information overload

Lots of things have been contributing to me feeling “information overload” lately. I’m working hard on my dissertation right now so I don’t have a lot of time to “waste” keeping up with everything. As the election gets closer here in the US I’m also trying to get as much information as I can on candidates and what’s going on in the political scene. Couple that with all the various, and awesome, ways to get information these days and sometimes I feel like my brain is going to explode. There’s online news, blogs, RSS, YouTube, Twitter, identi.ca, IM, and that ancient thing called email. The American people basically DoSed the House website on Monday and following trying to get at information.

So a few questions:

  1. How do you keep from getting overloaded with information?
  2. Would increased governmental transparency (i.e. citizens getting at the raw information rather than the filtered stuff you get on the news) be a good thing? or would we just get collective information overload?
  3. How can we, as “technologists”, balance innovation (new ways to generate and retrieve data) with helping people get just the data that they need and in such a way that they can keep their sanity? 🙂

Part of the problem with information overload is having so many sources. I for one feel like I’m getting technology-induced ADD. I’m doing work, watching Gwibber for the latest “dents” and “twits”, talking to 3 people on Jabber, watching the Yahoo news headlines, … It’s certainly not very productive, but how do we cut down on focus-snatching without losing “connection” with the world around us and the people we interact with?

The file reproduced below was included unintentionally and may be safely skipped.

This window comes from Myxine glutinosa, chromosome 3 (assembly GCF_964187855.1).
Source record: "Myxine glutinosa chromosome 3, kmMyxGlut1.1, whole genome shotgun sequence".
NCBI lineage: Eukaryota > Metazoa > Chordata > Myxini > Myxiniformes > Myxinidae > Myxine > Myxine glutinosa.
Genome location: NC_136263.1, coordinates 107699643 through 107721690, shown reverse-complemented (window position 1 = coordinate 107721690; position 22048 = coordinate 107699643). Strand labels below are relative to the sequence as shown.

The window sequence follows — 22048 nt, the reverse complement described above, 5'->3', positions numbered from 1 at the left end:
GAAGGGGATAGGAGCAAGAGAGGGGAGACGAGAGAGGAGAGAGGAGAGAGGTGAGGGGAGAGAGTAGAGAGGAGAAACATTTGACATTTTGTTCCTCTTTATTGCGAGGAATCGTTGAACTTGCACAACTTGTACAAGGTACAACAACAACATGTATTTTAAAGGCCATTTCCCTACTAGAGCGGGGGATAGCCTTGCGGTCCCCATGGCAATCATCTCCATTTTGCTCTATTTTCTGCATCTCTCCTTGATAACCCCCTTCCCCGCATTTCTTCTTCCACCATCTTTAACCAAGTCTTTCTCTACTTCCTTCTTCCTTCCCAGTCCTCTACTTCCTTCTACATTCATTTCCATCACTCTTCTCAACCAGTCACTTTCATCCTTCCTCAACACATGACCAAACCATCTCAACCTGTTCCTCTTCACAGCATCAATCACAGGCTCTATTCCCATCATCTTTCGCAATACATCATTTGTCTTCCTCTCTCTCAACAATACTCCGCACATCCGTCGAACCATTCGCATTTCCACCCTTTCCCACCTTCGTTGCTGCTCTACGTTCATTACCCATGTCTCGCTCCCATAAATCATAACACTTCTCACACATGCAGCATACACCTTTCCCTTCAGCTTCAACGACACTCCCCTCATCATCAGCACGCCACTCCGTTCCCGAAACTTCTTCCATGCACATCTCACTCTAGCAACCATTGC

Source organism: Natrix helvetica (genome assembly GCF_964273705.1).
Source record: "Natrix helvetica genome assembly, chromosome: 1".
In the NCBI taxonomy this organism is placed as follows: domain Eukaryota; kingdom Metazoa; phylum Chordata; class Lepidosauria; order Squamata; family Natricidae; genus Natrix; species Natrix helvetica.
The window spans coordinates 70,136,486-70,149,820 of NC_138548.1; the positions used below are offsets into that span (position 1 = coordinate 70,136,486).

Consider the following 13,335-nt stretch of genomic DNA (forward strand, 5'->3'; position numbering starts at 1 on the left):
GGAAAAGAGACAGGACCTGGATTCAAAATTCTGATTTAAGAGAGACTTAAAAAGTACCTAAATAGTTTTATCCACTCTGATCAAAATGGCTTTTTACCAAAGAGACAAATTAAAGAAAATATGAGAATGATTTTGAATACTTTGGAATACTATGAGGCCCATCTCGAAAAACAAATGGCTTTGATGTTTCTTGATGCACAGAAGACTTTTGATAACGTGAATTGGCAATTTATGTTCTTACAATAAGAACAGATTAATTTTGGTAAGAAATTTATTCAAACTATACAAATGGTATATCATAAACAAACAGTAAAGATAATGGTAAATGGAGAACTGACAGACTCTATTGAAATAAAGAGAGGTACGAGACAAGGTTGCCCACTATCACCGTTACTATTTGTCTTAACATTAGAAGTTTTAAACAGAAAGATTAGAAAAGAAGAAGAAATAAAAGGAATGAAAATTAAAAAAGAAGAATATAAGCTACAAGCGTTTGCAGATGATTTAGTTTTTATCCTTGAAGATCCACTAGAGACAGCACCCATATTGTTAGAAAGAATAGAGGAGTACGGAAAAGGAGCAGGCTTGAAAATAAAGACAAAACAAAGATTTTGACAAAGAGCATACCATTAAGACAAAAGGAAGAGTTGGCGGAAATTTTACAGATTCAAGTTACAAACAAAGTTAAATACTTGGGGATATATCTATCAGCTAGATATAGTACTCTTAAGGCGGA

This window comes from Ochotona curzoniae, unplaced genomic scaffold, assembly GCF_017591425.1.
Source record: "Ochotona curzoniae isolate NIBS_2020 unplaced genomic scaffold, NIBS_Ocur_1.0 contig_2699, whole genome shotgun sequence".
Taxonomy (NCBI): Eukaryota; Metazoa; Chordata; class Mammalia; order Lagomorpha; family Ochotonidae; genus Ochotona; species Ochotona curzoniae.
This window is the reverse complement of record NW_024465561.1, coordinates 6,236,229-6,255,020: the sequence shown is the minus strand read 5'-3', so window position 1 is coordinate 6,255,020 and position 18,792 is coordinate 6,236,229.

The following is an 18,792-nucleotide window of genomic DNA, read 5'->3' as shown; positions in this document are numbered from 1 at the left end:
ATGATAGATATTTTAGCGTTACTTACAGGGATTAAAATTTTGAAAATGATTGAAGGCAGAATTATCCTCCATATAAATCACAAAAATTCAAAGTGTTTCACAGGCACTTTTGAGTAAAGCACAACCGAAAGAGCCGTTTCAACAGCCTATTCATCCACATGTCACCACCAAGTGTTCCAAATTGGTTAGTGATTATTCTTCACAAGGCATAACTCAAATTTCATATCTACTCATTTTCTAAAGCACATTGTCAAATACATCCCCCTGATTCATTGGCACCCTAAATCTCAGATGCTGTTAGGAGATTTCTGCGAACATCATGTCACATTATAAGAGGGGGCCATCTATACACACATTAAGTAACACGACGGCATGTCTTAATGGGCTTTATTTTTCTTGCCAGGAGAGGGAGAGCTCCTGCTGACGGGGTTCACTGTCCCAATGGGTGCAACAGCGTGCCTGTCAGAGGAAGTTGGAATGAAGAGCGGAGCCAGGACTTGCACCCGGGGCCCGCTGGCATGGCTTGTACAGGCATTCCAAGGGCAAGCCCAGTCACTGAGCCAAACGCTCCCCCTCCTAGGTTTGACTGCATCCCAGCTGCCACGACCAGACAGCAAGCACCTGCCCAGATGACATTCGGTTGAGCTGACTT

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4 thoughts on “information overload

  1. Our information tools just don’t understand our preferences. We need better ways of prioritising information based on our personal preferences. For example, with I want to prioritise my friends, then posts directed at me, then stuff about Debian (with different prioritisation among the lists I’m on), then geek blogs, then general news.

  2. Hey Jordan,
    I’ve just started working for AideRSS, which filters and ranks RSS Feeds to reduce exactly what you’re talking about: information overload. We just released a new and improved beta site which you’d be welcome to try out. Just send me an email if you’re interested.

  3. foo raises an interesting point regarding preferences, and I think prioritisation needs to be continually evaluated. For instance, I’m considerably more productive by adapting my GUI workflow (e.g., using a tiling window manager with at most two applications per workspace) to reduce the amount of information “bombarding” me. I’ve conceded that the “presence” and quality of my interactions are improved when I don’t attempt to be everywhere simultaneously. Other people are more productive when they see many things happening in their GUI.

    “Government transparency” is an ideal[0], but it is one we must strive toward diligently. I realise certain (limited) contexts that proceed more adroitly with access controls, compartmentalisation, etc., but these contexts should (and by definition) be restricted. Many people choose to complain bitterly about the government as a separate entity too unwieldy to be changed, but “of the people, by the people, for the people” implies that the more technically minded among us should reach out and help educate the rest of the grassroots. Then, we can mold policy to better affect changes to inputs, drivers, and processes.

    Each person’s priorities will determine whether s/he is overloaded. We need to be more attuned, more truthful about our limitations.

    [0] I recently attended a District of Columbia Association for Computing Machinery lecture by Dr. Hoare[1] wherein he differentiated between the ideals and pragmatisms of scientists and engineers, respectively.
    [1] http://en.wikipedia.org/wiki/C._A._R._Hoare

  4. Information Overload has become a major problem affecting productivity, quality of life and the very ability to think for knowledge workers worldwide. Check our newly launched non-profit, the Information Overload Research Group (http://www.iorgforum.org), for more on the problem and the search for solutions… and wish us luck!

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